Captive Nation: Black Prison Organizing in the Civil Rights Era

21,000+ Reviews has the highest-rated customer service of any bookstore in the world
Product Details
University of North Carolina Press
Publish Date
6.22 X 9.27 X 1.04 inches | 1.34 pounds

Earn by promoting books

Earn money by sharing your favorite books through our Affiliate program.

Become an affiliate
About the Author
Dan Berger is assistant professor of comparative ethnic studies at the University of Washington Bothell.
Berger undoubtedly achieves his overarching goal: to tell the story of the 'multifaceted rebellions that occurred in and through America's prisons.'--Punishment and Society

[An] impressive account of black prison activism.--Public Books

Multidimensional analysis that takes into account feminist, queer, and multiethnic lenses.--Journal of American History

Demonstrates convincingly that historians in diverse areas and fields must reckon with [incarceration as a] defining feature of American life.--American Historical Review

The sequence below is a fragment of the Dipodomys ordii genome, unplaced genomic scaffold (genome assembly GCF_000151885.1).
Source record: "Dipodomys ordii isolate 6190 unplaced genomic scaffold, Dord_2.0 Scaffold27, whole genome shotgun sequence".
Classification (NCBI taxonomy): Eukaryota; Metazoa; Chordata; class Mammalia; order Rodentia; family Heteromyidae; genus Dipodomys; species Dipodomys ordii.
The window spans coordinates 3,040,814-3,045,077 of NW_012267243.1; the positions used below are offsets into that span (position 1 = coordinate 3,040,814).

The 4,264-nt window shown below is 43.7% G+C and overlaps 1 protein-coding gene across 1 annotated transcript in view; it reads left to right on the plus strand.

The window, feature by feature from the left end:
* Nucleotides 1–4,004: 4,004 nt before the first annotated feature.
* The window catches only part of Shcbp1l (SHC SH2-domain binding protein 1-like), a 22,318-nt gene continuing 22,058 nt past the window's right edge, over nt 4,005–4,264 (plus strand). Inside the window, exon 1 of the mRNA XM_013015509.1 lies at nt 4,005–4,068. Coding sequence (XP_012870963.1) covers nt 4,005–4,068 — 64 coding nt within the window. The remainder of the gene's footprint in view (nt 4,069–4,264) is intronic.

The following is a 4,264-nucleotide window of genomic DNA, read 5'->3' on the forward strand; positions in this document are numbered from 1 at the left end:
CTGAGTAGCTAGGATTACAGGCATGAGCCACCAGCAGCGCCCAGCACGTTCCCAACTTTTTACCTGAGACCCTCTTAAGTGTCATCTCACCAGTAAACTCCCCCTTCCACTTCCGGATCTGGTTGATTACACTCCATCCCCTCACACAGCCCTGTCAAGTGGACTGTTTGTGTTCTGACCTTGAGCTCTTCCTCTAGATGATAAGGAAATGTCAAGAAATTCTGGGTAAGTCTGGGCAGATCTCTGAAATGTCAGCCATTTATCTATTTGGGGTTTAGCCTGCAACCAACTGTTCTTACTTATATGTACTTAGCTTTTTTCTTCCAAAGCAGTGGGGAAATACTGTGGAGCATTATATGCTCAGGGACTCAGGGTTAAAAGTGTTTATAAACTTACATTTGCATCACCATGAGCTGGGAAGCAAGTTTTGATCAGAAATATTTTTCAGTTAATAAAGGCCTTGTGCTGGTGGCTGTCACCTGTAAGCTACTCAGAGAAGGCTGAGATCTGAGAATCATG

A provocative and compelling history of black activism in the US prison system." --CHOICE

Finally affords the civil rights era the attention it deserves as a critical point on the historical arc of race and incarceration in America.--The Sixties

Captive Nation is a bold reconsideration of the role of prisons and African-American prisoners spanning the southern Civil Rights Movement of the 1950s and '60s, Black Power and the New Left, and the Black Nationalist renaissance of the 1970s.--Against the Current

An important history." --Truthout

Helps connect the broader scholarship on black freedom struggles with a largely taken for granted segment of the activist population, prisoners.--Journal of Social History

Thanks to Dan Berger's illuminating book . . . we can no longer tell the history of the black freedom struggle--and the 20th-century United States more broadly--without taking into account the organizing tradition inside prisons.--Elizabeth Hinton, The Nation

Dan Berger's analysis offers an opportunity to consider the ways that incarcerated African Americans, primarily during the 1970s, insisted that we consider the ways that prisons implicated state power in the production of racial inequality.--The Black Scholar